Let’s face it, traditional exhibition methods can be severely limited. Most people will never have the opportunity to visit far-flung communities or famous museum collections in person. Most small cities lack the resources to mount travelling shows. To that end, many exhibits are prohibitive in themselves: fragile artifacts, costly transport, and even language barriers make them inaccessible to potential host facilities.

And yet, there are still innumerable stories to tell! So. Many. Diverse. Cultures. How exciting that we now have the tools (and the habits) at our disposal to welcome this reimagined approach to learning!

The four traditional learning styles: visual, auditory, tactile, and kinesthetic, are becoming increasingly fluid. Entire generations of young people now expect their learning experiences to be immersive. Appealing to that sensibility, exhibit designers and curators across the GLAM industry are now regularly collaborating with private digital design firms, universities, filmmakers, and other specialized tech-forward organizations. By capitalizing on cultural phenomena, they can draw in visitors from a variety of demographics.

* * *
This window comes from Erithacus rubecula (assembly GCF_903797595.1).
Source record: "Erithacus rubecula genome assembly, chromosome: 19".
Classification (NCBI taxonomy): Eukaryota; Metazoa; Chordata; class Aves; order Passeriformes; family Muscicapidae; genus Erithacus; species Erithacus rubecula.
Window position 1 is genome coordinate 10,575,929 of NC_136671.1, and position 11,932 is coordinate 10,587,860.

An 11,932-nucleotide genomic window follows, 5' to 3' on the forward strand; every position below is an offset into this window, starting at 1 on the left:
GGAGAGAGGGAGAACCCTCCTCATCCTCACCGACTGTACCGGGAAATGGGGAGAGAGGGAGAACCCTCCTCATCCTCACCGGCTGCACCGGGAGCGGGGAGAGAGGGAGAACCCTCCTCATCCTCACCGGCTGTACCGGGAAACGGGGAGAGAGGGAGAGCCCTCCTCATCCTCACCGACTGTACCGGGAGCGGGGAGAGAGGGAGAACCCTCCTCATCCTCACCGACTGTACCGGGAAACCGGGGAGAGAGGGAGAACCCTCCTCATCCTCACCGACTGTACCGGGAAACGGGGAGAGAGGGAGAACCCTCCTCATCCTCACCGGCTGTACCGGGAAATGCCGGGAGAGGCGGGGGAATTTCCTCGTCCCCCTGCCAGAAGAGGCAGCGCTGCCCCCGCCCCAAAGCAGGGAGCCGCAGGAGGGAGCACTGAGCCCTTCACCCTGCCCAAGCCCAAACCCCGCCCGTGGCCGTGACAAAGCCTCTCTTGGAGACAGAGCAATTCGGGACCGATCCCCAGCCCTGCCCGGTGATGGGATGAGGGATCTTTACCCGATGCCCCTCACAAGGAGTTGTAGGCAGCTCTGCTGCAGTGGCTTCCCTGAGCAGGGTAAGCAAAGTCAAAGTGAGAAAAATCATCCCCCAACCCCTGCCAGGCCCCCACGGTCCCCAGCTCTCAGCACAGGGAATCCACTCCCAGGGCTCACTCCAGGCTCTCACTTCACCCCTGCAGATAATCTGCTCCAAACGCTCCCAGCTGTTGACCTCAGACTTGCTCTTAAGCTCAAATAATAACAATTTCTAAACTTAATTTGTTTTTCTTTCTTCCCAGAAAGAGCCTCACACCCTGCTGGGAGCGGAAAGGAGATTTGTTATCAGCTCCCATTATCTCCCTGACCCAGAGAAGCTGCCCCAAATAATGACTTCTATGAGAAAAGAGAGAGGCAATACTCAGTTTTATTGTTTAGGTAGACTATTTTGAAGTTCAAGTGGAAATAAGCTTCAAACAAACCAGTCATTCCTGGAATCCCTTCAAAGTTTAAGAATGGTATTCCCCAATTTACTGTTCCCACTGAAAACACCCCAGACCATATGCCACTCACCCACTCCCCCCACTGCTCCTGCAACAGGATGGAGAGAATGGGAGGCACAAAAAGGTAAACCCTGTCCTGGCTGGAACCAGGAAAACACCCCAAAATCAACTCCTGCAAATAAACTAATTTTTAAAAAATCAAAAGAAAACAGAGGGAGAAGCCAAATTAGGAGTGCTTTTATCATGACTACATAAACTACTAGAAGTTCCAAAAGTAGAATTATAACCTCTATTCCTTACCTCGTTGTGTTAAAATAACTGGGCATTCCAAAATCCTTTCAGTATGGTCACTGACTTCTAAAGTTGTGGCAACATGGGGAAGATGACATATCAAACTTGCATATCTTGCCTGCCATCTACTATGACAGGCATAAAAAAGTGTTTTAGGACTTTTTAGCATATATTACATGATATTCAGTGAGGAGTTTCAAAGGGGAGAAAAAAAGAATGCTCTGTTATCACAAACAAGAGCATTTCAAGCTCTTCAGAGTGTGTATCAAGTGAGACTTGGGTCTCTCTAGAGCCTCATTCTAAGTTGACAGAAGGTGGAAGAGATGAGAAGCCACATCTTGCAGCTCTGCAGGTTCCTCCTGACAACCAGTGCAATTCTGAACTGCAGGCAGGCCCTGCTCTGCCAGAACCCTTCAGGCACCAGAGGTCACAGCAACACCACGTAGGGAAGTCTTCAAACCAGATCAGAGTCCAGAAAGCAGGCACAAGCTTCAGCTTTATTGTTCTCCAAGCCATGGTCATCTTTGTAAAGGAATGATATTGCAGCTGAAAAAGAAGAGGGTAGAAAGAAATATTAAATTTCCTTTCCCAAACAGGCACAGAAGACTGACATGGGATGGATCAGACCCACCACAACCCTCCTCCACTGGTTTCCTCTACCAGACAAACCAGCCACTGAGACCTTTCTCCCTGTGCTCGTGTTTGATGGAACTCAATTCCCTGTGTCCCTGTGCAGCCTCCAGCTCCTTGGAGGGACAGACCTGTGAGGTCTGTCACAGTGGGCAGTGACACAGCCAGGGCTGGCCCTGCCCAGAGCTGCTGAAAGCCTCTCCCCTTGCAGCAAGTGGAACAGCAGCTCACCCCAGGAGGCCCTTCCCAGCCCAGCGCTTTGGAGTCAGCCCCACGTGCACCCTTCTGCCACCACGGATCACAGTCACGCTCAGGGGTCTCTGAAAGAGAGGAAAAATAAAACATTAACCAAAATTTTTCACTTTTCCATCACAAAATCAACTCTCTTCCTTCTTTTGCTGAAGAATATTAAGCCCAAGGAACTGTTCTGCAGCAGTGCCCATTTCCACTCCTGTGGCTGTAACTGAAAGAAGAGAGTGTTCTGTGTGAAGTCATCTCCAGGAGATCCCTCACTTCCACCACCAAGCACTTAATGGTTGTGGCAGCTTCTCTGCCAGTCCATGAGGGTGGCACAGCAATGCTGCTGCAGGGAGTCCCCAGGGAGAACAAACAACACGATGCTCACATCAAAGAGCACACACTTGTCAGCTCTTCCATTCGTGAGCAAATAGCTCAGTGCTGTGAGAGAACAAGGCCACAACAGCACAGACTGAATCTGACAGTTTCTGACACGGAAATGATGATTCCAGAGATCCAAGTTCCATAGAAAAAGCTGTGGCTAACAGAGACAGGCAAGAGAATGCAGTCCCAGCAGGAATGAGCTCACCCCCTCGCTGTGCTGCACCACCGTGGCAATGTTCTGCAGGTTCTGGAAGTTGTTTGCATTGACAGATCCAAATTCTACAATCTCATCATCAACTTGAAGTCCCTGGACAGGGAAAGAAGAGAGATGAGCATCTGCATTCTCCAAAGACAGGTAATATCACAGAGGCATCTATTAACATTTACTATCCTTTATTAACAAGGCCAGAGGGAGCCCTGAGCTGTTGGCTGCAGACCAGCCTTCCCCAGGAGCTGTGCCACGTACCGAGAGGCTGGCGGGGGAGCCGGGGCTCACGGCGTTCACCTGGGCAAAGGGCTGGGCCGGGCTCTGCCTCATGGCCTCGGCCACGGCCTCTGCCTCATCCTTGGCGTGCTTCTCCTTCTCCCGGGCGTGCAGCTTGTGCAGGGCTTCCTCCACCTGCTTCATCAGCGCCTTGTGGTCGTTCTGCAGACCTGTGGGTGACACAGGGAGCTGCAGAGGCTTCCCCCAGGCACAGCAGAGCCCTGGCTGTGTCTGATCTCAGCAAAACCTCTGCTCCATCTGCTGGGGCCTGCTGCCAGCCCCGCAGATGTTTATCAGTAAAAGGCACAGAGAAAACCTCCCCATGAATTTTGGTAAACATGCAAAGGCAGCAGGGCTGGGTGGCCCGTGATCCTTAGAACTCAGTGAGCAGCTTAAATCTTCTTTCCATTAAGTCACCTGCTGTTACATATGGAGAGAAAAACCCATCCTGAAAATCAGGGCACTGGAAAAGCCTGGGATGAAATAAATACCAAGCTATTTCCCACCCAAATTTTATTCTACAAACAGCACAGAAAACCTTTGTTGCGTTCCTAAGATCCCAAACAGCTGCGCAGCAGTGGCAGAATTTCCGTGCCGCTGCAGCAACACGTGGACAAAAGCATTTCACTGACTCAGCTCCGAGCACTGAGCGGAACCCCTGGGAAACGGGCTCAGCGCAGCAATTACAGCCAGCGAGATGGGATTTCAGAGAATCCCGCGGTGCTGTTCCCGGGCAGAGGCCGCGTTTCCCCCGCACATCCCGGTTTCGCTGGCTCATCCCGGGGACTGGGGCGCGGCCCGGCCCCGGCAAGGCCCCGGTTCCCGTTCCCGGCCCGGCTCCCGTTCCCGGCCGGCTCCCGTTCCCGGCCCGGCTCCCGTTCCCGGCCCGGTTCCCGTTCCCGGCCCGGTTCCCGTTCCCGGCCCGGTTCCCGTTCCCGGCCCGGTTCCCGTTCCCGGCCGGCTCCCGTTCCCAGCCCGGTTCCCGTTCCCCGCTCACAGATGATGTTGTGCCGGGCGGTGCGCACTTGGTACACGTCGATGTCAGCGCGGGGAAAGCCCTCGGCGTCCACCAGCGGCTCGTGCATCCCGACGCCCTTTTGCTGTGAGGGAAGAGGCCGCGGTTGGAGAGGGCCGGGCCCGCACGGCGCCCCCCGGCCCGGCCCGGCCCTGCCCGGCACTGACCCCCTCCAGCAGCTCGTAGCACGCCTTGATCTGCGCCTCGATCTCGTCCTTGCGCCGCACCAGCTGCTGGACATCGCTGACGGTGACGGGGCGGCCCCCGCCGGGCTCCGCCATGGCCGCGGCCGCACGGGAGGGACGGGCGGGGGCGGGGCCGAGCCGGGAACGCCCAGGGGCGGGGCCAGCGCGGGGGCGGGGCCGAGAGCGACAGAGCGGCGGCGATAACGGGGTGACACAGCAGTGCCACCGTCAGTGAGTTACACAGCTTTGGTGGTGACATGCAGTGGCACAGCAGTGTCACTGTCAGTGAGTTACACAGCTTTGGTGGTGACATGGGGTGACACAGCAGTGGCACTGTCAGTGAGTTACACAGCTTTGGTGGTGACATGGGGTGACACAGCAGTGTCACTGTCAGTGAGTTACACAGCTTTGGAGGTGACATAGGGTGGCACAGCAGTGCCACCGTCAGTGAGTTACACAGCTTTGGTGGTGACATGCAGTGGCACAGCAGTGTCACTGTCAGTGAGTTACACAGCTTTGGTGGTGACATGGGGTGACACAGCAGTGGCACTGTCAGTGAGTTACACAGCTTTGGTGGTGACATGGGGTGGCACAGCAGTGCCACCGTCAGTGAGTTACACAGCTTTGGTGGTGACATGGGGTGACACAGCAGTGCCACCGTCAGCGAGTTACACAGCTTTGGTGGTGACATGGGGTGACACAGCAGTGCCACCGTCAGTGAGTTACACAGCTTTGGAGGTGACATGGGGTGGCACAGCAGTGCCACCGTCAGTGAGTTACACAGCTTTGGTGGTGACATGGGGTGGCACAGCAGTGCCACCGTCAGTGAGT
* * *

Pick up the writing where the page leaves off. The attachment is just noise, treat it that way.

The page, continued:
It heralds a sea change for heritage-based disciplines, be it in the subtle, scalable scan-for-more-info QR code readers like those in use at this year’s IAF Basel, or the more intricate 360° walkthroughs now utilized by many institutions as well as the prolific Google Arts & Culture platform. Digital innovation is making art, history, and global cultures tangible and real (to people of every age).

A year ago, the industry was abuzz with the idea that a handful of museums would open up their cyber doors to all of those potential visitors stuck at home during lockdown. (Meanwhile, an exceptional crop of museum social media managers have kept their industry afloat with their creativity throughout the pandemic, but that’s a whole other story…) And 18 months later, it’s almost expected that at any time of day, from anywhere with an internet connection, virtual museum-goers can explore the hallowed halls of the world’s most celebrated collections; some are amplified by audio or video supplements, enhanced content, and virtual tour guides. The Uffizzi, the various Guggenheims, the Rijksmuseum, the Louvre, the Frick, the Met, several Smithsonian museums, and countless more on every continent have adopted this very accessible idea. UNESCO heritage sites around the world have, too.